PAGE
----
“My board wants to partner with people who are already doing these things and have shown ability and passion for it. Typically, they will already be a 501(c)(3) recognized by the IRS as a non-profit. They’ll give us a proposal for how they will use the money and we will contract them to provide the services.”

Additional funds will be placed into multiple other places, including around $62,000 towards a new
marine boat for the County Sheriff’s Office, up to $60,000 towards additional safety equipment for first responders, and about $50,000 for the local, free medical clinic.

“None of these numbers are graven in stone,” Bullock said. “They’re the working numbers in the vicinity that the board is considering. These numbers are subject to change.”

Mecosta County Deputies respond to two accidents Tuesday

Deputies at the Mecosta County Sheriff's Office responded to two separate crashes Tuesday morning. 


The first involved a motorcycle crash around 6:15am on 205 Avenue and 21 Mile Rd. Deputies say a 42-year old male lost control on his motorcycle having made contact with the road.


He was treated at Spectrum Health in Big Rapids for injuries. Alcohol or drugs were not factors.  


The second crash occured around 10:30am on Pierce Rd near 140th Avenue.


Deputies say a 80-year old Canadian Lakes man was traveling west on Pierce Rd when he left the road and struck a tree.


The driver and his 72-year old wife, the only passenger, were taken to a local hospital for non-life threatening injuries. 

Big Rapids Police Blotter 6/16-6/21


40-2201212 @ 9:16am 600 block Adams Items in the yard knocked over during the storm.

40-2201213 @ 11:14am 600 block Maple St Fail to Pay. Driver attempted to use his credit card at the pump, and it did not work. Contact made and driver returned to pay.

40-2201214 @ 3:59pm 400 block W Pine Civil Female was not allowing male in the residence to get belongings, she has paperwork for the eviction process. He has not moved out yet.

40-2201215 @ 5:37pm 100 block S Michigan Officers observed an open door to the empty building. the building was checked. Contact was made with a keyholder, and the door was secured.

40-2201177 Male was arrested on a witness intimidation warrant.

40-2201217 @ 6:15pm 400 block S. Warren.  Suspicious Situation.  Caller stated that juvenile tried to get into his apartment.  Caller however never saw the juvenile.  Juvenile’s mother contacted and advised.

40-2201216 @ 6:30pm 100 block S. Michigan.  Found set of Ford Keys w/ remote start fob turned into the department.

40-2201218 @ 9:44pm 700 block S State St.  Suspicious Person.  Homeless male was begging customers for money to buy beer.  He was located at State and Woodward and advised to leave customers alone.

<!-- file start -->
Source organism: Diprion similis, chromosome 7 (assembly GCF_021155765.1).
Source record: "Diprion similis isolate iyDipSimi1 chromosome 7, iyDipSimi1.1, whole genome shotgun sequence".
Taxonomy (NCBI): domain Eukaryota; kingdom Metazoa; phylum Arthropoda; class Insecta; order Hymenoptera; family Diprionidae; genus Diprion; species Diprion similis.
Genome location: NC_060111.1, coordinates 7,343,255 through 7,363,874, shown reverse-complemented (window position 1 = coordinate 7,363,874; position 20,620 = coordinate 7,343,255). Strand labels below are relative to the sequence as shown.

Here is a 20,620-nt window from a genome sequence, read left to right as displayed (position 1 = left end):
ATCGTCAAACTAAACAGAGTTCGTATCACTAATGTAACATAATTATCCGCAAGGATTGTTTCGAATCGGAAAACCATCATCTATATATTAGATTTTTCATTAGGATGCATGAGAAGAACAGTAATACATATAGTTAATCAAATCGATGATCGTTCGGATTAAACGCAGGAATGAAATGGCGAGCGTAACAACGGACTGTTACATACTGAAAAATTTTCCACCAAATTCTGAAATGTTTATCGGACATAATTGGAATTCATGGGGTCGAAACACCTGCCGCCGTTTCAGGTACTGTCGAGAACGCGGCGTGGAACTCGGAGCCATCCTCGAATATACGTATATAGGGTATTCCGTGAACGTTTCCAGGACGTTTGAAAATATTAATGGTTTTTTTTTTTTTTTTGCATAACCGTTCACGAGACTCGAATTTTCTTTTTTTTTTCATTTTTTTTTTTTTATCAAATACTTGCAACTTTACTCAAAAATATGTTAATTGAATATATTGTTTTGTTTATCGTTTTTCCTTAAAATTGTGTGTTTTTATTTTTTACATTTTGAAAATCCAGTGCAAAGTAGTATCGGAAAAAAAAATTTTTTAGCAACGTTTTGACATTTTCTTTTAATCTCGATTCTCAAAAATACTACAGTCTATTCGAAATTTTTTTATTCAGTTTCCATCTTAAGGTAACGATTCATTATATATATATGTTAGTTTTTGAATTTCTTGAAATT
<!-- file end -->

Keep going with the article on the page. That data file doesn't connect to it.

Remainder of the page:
40-2201219 @ 10:05pm 800 block N 4th.  Noise complaint that turned civil.  Caller stated that a male had his music loud.  Officer arrived on scene and no music was heard.  Contact was made with the male who would only speak with officers on the balcony.  The caller was upset that the male had called her names.  The male went back into his apartment and shut all the lights off.  He came back with an FTA warrant out of Newaygo.  Newaygo requested an attempt be made in the daylight for officer safety.  

40-2201220 @ 11:08pm Civil at 1100 block Fuller.  Third party called 911 and stated that a male stole a dab pen and smoked it.  Contact was made with pen owner who stated he didn't want the male around. 

40-2201221 @ 1:35am Info Only.  Dispatch advised ref the report of an intoxicated female wandering around State St from Northland Flats.  She was located at Marathon.  She was heavily intoxicated and refused help or a ride back to her apartment.  MCSO later responded to a domestic at that residence and lodged her.  





40-2201222 @ 11:23am 1805 Milton tamper with property. Caller had her sons folding camp chair taken on 6/16 between 1330-1600. She located the chair near the basketball court. After reviewing camera, a large build black male is seen taking the chair to the area by the basketball court. 

40-2201223 @ 2:02pm 400 block Marion Suspicious Caller returned home to find someone messing with the deadbolt on the door. The male then fled north on Marion. He described the male as a W/m 5'7' wearing a blue t shirt and jeans. His roommate also reported damage occurred to two screen doors in May.